White's Tree Frog

Scientific name 
Litoria caerulea
White's tree frog

Latin Name: Litoria caerulea

What they look like: Large, plump and green in colour, the White's tree frog can grow up to 11.5cm in length. This species also features a distinctive fatty ridge above their eyes. Their limbs are short and strong, with large adhesive discs at the end of the digits providing grip for climbing.

Animal facts:

  • Their skin exudes a waxy coating that helps prevent evaporation.
  • White's tree frog teeth aren't great at cutting so they stick prey to the tip of their tongue before consuming them.
  • Tadpoles take around six weeks to develop before they metamorphosise and become juvenile frogs.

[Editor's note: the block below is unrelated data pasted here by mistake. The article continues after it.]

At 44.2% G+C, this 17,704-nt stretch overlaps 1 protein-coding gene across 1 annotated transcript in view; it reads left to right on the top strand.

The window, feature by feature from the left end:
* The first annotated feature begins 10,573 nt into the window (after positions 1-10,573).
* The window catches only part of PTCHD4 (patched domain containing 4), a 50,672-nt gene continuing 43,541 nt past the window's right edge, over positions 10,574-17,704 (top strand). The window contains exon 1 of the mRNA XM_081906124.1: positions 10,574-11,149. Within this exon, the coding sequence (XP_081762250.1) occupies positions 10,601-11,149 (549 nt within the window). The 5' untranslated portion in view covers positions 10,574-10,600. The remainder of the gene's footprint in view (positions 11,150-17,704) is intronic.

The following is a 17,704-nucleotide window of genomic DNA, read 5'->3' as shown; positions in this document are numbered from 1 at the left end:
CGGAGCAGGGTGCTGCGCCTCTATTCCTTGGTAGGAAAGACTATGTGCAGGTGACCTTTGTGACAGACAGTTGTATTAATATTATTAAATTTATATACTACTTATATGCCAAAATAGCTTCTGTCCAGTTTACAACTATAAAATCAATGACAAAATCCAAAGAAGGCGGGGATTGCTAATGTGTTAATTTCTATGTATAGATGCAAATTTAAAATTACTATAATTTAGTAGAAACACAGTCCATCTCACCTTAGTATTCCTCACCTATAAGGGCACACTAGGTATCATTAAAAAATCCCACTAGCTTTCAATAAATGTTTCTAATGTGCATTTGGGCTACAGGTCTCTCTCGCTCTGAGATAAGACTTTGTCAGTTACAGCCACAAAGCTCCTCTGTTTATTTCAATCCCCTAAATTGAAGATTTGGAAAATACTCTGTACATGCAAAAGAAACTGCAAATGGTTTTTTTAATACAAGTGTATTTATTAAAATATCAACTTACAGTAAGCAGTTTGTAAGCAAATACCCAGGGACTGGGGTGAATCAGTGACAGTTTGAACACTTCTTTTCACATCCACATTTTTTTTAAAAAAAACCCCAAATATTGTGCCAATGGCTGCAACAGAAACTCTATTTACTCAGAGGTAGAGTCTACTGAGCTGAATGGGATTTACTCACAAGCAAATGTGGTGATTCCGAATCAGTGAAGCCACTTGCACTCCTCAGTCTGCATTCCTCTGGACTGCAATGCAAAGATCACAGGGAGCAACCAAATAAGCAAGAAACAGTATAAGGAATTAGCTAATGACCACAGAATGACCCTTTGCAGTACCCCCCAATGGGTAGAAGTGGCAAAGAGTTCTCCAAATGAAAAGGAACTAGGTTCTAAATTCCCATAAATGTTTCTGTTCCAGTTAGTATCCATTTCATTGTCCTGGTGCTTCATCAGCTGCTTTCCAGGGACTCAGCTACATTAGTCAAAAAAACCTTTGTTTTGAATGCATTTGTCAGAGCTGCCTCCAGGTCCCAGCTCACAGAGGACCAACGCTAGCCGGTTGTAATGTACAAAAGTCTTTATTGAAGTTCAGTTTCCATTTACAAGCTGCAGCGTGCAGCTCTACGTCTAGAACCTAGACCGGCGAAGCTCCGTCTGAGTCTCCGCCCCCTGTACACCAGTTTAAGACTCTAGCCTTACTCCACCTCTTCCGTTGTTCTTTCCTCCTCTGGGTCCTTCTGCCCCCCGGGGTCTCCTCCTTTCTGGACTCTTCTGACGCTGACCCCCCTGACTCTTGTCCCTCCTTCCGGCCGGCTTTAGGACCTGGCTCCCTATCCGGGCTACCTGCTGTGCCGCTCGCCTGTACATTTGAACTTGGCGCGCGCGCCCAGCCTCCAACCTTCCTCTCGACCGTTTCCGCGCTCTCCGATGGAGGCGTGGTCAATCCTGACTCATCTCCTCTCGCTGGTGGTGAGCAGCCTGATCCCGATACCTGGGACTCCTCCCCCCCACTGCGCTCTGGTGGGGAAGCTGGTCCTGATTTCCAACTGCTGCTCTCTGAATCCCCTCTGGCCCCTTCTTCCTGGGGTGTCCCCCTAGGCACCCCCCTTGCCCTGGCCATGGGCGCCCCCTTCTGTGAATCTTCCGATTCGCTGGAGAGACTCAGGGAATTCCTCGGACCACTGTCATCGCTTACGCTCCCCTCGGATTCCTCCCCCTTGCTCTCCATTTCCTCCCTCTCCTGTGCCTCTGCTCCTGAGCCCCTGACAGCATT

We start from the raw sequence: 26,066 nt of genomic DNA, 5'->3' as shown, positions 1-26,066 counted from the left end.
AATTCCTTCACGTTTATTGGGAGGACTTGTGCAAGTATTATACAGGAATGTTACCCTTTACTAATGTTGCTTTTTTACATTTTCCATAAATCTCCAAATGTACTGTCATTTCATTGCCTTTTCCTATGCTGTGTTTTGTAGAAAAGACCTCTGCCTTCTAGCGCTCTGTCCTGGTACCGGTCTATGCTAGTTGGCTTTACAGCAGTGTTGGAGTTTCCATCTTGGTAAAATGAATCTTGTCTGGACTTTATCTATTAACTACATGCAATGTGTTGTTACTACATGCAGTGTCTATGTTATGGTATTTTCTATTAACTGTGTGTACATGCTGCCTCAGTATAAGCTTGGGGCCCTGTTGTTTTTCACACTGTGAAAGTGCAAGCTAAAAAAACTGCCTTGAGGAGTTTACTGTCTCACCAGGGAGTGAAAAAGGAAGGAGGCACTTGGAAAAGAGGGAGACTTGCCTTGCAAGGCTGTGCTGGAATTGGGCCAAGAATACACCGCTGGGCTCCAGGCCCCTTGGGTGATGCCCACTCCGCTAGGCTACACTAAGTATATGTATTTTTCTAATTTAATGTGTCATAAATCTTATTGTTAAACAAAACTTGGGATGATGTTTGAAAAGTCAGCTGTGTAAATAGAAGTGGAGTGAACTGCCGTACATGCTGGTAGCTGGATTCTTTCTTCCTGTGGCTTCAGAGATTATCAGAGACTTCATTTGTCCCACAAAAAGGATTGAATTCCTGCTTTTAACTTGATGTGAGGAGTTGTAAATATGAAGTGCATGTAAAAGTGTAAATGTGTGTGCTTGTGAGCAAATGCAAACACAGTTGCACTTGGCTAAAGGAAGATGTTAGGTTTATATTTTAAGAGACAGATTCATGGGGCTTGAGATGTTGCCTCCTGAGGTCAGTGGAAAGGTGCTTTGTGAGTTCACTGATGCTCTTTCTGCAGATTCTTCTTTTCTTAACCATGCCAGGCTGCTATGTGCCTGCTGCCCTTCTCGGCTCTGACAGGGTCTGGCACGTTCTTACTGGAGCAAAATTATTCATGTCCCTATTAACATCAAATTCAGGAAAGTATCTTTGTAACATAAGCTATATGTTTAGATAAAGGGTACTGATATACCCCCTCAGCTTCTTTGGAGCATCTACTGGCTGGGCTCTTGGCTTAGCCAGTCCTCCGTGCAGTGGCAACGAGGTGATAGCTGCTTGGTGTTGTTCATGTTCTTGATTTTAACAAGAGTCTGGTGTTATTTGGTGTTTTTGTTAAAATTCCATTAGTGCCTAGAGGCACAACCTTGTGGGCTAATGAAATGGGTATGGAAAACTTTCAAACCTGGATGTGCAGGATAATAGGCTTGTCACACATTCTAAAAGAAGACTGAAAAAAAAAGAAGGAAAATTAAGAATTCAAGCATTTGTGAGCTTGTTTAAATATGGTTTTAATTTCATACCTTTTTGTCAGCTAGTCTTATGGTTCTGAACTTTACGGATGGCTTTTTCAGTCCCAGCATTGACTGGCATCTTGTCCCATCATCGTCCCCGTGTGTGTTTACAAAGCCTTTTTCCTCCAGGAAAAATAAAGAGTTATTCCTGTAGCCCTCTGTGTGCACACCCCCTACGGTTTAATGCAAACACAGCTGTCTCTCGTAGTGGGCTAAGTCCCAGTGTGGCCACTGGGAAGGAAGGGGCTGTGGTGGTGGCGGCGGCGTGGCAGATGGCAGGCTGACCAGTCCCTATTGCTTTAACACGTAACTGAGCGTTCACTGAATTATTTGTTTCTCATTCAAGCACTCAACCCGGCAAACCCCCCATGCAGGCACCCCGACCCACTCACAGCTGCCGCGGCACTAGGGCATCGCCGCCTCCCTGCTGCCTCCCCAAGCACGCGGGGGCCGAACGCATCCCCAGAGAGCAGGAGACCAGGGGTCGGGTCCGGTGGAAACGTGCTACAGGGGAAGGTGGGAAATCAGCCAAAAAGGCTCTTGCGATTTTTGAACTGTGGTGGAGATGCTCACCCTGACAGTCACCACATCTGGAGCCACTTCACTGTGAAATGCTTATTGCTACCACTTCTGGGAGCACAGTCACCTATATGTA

What they eat: Insects such as moths, cockroaches and locusts. They have also been known to eat spiders and small frogs and mammals.

Habitat: Dry forest, woodland and grassland.

Where they live: This species is native to northern and eastern regions of Australia, as well as the lowlands of New Guinea.

Threats: Pollution and habitat loss.

Population
Stable
Order
ANURA
Family
HYLIDAE
Conservation Status
Least Concern